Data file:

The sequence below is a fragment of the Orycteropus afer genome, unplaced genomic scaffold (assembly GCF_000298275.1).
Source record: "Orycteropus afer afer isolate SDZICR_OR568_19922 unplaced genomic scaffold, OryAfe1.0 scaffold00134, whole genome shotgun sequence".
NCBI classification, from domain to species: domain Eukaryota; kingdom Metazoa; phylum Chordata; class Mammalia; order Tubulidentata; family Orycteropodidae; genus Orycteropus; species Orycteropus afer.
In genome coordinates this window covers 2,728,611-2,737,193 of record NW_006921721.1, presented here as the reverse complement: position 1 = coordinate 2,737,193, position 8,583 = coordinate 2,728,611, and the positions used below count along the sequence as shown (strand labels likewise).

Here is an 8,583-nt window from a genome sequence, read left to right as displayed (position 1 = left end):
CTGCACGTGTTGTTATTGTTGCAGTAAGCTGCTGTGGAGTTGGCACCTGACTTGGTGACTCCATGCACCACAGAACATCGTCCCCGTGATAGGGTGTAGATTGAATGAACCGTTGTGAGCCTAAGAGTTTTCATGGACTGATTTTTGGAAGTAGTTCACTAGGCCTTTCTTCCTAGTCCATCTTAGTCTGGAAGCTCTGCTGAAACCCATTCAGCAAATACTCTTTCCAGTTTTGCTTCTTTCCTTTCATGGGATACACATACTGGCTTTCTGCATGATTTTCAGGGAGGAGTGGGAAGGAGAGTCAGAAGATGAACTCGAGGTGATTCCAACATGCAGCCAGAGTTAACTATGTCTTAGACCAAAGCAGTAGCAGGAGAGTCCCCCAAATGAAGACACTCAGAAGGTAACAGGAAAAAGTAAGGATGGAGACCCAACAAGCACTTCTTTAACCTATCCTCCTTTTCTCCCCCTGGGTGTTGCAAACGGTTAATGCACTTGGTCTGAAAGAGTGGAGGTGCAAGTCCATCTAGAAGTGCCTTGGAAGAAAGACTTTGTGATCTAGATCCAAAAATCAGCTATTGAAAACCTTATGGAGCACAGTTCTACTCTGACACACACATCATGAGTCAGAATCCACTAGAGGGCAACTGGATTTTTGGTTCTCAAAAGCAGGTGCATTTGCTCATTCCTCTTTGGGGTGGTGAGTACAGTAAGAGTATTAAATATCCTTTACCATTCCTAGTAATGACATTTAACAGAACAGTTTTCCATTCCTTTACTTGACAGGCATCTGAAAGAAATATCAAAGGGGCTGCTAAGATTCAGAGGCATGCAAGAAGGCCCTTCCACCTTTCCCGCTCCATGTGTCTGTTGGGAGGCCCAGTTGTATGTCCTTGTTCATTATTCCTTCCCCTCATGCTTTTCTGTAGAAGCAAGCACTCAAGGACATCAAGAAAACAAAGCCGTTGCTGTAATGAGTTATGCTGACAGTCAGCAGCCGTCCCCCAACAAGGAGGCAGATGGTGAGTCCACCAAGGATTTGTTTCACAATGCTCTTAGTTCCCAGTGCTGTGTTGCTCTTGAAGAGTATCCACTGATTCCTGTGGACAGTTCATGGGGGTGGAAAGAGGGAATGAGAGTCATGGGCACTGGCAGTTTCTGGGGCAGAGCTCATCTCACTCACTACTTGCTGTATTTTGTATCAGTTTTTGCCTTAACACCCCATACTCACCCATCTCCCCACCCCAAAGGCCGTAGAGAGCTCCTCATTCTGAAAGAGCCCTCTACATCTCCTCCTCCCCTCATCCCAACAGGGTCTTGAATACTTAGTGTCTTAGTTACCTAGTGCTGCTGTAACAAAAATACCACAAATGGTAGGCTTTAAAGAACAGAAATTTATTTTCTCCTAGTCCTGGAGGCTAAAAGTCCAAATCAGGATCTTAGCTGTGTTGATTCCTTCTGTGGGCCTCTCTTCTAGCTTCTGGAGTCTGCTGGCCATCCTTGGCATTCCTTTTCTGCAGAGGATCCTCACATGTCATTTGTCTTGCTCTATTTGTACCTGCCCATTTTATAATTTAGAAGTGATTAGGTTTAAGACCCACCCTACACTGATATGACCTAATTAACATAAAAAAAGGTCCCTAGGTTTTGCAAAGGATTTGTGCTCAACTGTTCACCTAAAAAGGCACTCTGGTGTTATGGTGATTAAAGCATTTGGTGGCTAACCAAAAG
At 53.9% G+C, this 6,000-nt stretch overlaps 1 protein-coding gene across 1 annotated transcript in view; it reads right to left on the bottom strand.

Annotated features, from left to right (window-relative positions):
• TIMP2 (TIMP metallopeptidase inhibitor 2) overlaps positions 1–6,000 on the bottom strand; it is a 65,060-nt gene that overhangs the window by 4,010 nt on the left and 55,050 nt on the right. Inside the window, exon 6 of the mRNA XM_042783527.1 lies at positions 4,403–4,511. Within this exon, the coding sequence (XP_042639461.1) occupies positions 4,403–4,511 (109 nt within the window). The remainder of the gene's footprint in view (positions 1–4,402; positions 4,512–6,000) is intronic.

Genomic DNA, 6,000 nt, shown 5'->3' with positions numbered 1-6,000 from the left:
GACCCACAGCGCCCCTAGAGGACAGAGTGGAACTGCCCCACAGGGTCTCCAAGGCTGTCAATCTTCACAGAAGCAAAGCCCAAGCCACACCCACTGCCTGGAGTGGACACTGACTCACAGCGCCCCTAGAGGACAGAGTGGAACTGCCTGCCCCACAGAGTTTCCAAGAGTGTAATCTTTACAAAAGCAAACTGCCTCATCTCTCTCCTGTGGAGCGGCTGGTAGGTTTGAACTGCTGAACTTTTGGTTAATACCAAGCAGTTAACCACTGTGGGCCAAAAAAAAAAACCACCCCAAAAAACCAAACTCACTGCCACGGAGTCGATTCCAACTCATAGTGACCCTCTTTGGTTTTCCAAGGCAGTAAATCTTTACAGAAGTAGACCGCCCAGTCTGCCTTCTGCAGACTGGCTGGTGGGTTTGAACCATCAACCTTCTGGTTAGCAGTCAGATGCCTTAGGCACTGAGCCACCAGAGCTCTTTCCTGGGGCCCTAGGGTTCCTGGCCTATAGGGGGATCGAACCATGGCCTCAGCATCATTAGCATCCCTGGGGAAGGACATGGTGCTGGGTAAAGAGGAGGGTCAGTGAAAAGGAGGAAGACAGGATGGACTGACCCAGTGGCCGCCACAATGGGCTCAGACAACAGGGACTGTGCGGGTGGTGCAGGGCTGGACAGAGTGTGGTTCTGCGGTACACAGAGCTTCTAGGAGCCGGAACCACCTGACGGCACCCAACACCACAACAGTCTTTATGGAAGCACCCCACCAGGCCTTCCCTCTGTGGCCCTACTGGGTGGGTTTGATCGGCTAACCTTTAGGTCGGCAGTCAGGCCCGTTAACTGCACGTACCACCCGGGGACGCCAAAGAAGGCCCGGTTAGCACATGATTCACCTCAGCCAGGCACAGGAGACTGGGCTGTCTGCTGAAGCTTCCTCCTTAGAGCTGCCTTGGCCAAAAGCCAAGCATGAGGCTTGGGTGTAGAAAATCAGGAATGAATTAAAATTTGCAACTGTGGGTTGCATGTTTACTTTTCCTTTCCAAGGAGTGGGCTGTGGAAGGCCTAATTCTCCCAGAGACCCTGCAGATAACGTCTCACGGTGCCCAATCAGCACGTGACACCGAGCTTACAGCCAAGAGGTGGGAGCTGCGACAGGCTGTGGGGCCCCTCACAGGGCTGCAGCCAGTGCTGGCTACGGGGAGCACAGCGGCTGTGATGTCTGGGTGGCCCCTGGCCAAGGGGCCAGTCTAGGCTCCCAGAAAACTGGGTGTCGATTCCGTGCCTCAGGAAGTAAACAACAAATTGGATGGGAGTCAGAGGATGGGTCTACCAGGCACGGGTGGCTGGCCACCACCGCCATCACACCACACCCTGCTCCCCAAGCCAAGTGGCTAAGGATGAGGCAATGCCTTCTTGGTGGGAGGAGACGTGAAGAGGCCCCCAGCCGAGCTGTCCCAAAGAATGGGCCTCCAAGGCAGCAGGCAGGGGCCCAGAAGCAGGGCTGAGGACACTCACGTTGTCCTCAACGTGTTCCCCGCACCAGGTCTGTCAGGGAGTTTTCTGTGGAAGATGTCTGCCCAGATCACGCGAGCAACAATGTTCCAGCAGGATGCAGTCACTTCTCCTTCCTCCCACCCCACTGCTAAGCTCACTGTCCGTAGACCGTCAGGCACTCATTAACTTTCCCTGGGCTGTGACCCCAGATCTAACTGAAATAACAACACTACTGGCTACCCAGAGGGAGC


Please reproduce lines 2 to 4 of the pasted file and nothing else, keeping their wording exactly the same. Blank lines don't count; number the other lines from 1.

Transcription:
Source record: "Orycteropus afer afer isolate SDZICR_OR568_19922 unplaced genomic scaffold, OryAfe1.0 scaffold00134, whole genome shotgun sequence".
NCBI classification, from domain to species: domain Eukaryota; kingdom Metazoa; phylum Chordata; class Mammalia; order Tubulidentata; family Orycteropodidae; genus Orycteropus; species Orycteropus afer.
In genome coordinates this window covers 2,728,611-2,737,193 of record NW_006921721.1, presented here as the reverse complement: position 1 = coordinate 2,737,193, position 8,583 = coordinate 2,728,611, and the positions used below count along the sequence as shown (strand labels likewise).